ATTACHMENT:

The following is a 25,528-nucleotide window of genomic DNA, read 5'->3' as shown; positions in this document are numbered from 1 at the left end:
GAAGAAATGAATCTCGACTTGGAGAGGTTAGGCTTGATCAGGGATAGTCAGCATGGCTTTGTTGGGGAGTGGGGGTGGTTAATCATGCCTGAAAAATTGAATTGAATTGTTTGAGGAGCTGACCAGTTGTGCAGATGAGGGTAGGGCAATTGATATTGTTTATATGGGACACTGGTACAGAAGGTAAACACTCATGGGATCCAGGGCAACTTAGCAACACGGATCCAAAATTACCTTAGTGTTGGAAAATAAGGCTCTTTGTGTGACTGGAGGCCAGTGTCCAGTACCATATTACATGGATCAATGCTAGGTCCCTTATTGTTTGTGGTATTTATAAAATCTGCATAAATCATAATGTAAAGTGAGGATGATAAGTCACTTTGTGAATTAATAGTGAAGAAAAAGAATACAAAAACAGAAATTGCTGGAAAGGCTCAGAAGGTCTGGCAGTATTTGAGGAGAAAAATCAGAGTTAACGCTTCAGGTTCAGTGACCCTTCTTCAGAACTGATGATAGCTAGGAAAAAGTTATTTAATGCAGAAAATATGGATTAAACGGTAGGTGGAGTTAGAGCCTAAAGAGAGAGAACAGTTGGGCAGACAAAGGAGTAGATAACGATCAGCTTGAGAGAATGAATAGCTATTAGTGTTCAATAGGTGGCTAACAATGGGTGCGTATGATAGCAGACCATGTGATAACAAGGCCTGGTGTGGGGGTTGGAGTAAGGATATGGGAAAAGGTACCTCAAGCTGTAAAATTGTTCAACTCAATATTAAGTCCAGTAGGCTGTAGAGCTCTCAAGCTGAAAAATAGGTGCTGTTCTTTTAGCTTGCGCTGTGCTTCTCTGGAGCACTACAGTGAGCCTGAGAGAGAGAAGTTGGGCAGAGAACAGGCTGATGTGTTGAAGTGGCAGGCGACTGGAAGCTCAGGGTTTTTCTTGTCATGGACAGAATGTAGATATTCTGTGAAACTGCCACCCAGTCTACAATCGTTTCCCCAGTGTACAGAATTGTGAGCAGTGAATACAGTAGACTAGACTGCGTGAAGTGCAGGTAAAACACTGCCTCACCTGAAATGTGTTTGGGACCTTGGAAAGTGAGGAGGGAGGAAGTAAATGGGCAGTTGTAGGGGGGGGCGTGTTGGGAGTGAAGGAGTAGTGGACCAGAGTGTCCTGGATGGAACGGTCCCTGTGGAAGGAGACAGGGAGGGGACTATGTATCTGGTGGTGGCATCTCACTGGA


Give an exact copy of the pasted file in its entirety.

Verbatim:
The following is a 25,528-nucleotide window of genomic DNA, read 5'->3' as shown; positions in this document are numbered from 1 at the left end:
GAAGAAATGAATCTCGACTTGGAGAGGTTAGGCTTGATCAGGGATAGTCAGCATGGCTTTGTTGGGGAGTGGGGGTGGTTAATCATGCCTGAAAAATTGAATTGAATTGTTTGAGGAGCTGACCAGTTGTGCAGATGAGGGTAGGGCAATTGATATTGTTTATATGGGACACTGGTACAGAAGGTAAACACTCATGGGATCCAGGGCAACTTAGCAACACGGATCCAAAATTACCTTAGTGTTGGAAAATAAGGCTCTTTGTGTGACTGGAGGCCAGTGTCCAGTACCATATTACATGGATCAATGCTAGGTCCCTTATTGTTTGTGGTATTTATAAAATCTGCATAAATCATAATGTAAAGTGAGGATGATAAGTCACTTTGTGAATTAATAGTGAAGAAAAAGAATACAAAAACAGAAATTGCTGGAAAGGCTCAGAAGGTCTGGCAGTATTTGAGGAGAAAAATCAGAGTTAACGCTTCAGGTTCAGTGACCCTTCTTCAGAACTGATGATAGCTAGGAAAAAGTTATTTAATGCAGAAAATATGGATTAAACGGTAGGTGGAGTTAGAGCCTAAAGAGAGAGAACAGTTGGGCAGACAAAGGAGTAGATAACGATCAGCTTGAGAGAATGAATAGCTATTAGTGTTCAATAGGTGGCTAACAATGGGTGCGTATGATAGCAGACCATGTGATAACAAGGCCTGGTGTGGGGGTTGGAGTAAGGATATGGGAAAAGGTACCTCAAGCTGTAAAATTGTTCAACTCAATATTAAGTCCAGTAGGCTGTAGAGCTCTCAAGCTGAAAAATAGGTGCTGTTCTTTTAGCTTGCGCTGTGCTTCTCTGGAGCACTACAGTGAGCCTGAGAGAGAGAAGTTGGGCAGAGAACAGGCTGATGTGTTGAAGTGGCAGGCGACTGGAAGCTCAGGGTTTTTCTTGTCATGGACAGAATGTAGATATTCTGTGAAACTGCCACCCAGTCTACAATCGTTTCCCCAGTGTACAGAATTGTGAGCAGTGAATACAGTAGACTAGACTGCGTGAAGTGCAGGTAAAACACTGCCTCACCTGAAATGTGTTTGGGACCTTGGAAAGTGAGGAGGGAGGAAGTAAATGGGCAGTTGTAGGGGGGGGCGTGTTGGGAGTGAAGGAGTAGTGGACCAGAGTGTCCTGGATGGAACGGTCCCTGTGGAAGGAGACAGGGAGGGGACTATGTATCTGGTGGTGGCATCTCACTGGA